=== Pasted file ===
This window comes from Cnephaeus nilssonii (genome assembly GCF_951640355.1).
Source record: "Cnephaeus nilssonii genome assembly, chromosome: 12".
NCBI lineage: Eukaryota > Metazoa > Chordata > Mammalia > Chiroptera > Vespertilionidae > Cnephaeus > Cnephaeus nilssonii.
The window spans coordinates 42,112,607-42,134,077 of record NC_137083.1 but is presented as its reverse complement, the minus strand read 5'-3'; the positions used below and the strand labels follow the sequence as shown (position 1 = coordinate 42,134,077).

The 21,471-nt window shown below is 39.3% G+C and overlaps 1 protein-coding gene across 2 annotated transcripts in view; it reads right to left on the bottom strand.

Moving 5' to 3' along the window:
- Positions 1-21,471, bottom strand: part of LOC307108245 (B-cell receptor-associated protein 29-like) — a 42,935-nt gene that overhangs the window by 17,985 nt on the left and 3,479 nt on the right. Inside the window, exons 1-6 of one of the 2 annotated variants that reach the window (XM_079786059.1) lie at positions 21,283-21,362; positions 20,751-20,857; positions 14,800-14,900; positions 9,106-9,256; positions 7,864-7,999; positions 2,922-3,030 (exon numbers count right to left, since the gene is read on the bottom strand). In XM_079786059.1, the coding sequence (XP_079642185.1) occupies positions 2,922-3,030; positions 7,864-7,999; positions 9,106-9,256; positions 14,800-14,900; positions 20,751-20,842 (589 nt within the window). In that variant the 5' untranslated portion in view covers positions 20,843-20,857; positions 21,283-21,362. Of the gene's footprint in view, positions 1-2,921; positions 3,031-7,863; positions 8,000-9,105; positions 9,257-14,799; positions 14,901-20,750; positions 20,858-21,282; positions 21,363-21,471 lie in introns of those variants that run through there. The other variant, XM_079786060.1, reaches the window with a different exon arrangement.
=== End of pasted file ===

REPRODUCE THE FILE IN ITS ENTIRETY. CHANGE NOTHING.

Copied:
This window comes from Cnephaeus nilssonii (genome assembly GCF_951640355.1).
Source record: "Cnephaeus nilssonii genome assembly, chromosome: 12".
NCBI lineage: Eukaryota > Metazoa > Chordata > Mammalia > Chiroptera > Vespertilionidae > Cnephaeus > Cnephaeus nilssonii.
The window spans coordinates 42,112,607-42,134,077 of record NC_137083.1 but is presented as its reverse complement, the minus strand read 5'-3'; the positions used below and the strand labels follow the sequence as shown (position 1 = coordinate 42,134,077).

The 21,471-nt window shown below is 39.3% G+C and overlaps 1 protein-coding gene across 2 annotated transcripts in view; it reads right to left on the bottom strand.

Moving 5' to 3' along the window:
- Positions 1-21,471, bottom strand: part of LOC307108245 (B-cell receptor-associated protein 29-like) — a 42,935-nt gene that overhangs the window by 17,985 nt on the left and 3,479 nt on the right. Inside the window, exons 1-6 of one of the 2 annotated variants that reach the window (XM_079786059.1) lie at positions 21,283-21,362; positions 20,751-20,857; positions 14,800-14,900; positions 9,106-9,256; positions 7,864-7,999; positions 2,922-3,030 (exon numbers count right to left, since the gene is read on the bottom strand). In XM_079786059.1, the coding sequence (XP_079642185.1) occupies positions 2,922-3,030; positions 7,864-7,999; positions 9,106-9,256; positions 14,800-14,900; positions 20,751-20,842 (589 nt within the window). In that variant the 5' untranslated portion in view covers positions 20,843-20,857; positions 21,283-21,362. Of the gene's footprint in view, positions 1-2,921; positions 3,031-7,863; positions 8,000-9,105; positions 9,257-14,799; positions 14,901-20,750; positions 20,858-21,282; positions 21,363-21,471 lie in introns of those variants that run through there. The other variant, XM_079786060.1, reaches the window with a different exon arrangement.